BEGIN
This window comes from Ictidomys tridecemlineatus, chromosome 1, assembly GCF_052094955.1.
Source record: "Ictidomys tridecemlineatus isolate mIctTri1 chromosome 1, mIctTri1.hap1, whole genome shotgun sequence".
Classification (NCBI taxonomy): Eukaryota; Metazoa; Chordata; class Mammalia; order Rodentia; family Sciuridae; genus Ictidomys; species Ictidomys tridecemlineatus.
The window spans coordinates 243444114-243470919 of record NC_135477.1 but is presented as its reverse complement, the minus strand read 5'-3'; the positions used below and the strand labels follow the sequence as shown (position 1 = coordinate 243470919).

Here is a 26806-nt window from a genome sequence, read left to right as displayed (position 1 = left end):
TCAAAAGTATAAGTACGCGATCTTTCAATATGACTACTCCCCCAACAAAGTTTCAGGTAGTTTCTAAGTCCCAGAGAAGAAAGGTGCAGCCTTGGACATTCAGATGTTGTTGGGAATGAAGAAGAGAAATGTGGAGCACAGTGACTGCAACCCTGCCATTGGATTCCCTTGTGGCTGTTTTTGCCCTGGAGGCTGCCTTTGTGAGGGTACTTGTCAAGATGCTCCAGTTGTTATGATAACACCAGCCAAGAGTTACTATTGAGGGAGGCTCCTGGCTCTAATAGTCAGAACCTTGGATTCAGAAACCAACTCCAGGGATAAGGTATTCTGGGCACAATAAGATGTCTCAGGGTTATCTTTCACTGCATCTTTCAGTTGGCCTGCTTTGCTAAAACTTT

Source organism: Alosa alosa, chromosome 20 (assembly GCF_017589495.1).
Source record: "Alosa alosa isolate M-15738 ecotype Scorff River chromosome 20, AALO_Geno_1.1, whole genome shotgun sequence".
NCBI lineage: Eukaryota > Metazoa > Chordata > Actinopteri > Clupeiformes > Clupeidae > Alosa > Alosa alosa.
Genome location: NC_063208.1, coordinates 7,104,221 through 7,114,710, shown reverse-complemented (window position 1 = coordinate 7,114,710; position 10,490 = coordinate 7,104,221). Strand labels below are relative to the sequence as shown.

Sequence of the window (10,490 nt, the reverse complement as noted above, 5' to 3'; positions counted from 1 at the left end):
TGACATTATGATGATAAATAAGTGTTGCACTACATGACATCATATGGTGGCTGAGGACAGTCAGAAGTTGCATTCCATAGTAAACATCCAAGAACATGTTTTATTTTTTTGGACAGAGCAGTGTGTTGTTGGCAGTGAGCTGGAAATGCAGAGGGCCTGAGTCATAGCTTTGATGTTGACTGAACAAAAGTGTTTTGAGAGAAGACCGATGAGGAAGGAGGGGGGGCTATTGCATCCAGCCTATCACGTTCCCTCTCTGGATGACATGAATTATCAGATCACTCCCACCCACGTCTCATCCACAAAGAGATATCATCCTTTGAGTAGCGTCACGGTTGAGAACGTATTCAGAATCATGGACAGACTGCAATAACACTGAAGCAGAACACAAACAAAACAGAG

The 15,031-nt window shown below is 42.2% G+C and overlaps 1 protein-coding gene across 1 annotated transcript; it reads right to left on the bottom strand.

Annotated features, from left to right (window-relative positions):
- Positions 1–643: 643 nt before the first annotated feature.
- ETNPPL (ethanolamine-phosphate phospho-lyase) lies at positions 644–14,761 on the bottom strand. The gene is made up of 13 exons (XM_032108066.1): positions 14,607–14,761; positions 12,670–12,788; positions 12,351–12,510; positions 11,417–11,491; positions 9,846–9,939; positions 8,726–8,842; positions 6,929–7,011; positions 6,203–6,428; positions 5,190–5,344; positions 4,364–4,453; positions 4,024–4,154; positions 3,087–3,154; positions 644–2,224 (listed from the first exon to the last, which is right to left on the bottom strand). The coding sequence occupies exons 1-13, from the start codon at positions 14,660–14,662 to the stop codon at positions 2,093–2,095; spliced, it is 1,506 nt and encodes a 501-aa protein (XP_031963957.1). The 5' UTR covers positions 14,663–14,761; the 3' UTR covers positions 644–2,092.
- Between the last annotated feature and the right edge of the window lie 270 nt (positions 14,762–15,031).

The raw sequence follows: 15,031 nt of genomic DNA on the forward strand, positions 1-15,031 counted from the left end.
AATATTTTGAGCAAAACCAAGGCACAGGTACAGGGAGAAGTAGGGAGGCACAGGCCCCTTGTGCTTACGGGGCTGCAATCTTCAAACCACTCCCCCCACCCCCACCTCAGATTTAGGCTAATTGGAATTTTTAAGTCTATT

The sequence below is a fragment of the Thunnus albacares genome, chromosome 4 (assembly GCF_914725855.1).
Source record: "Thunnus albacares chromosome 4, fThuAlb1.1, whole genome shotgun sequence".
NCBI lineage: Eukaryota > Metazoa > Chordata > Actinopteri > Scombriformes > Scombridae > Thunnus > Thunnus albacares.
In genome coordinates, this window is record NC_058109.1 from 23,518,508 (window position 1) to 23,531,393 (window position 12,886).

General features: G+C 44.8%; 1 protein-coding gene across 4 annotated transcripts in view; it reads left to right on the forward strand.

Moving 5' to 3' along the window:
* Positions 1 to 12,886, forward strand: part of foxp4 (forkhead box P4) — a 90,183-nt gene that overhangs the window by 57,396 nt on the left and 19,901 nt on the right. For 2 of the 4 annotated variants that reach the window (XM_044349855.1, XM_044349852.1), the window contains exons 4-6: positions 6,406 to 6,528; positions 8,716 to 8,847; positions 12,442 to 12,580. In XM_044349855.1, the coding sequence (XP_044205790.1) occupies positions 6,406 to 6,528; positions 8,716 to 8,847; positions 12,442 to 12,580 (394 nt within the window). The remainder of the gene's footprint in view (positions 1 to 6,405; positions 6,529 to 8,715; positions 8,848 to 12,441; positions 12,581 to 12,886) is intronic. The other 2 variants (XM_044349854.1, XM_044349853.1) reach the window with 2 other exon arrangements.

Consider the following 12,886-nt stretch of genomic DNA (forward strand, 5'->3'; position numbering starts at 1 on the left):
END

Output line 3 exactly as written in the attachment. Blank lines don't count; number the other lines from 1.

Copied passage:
Classification (NCBI taxonomy): Eukaryota; Metazoa; Chordata; class Mammalia; order Rodentia; family Sciuridae; genus Ictidomys; species Ictidomys tridecemlineatus.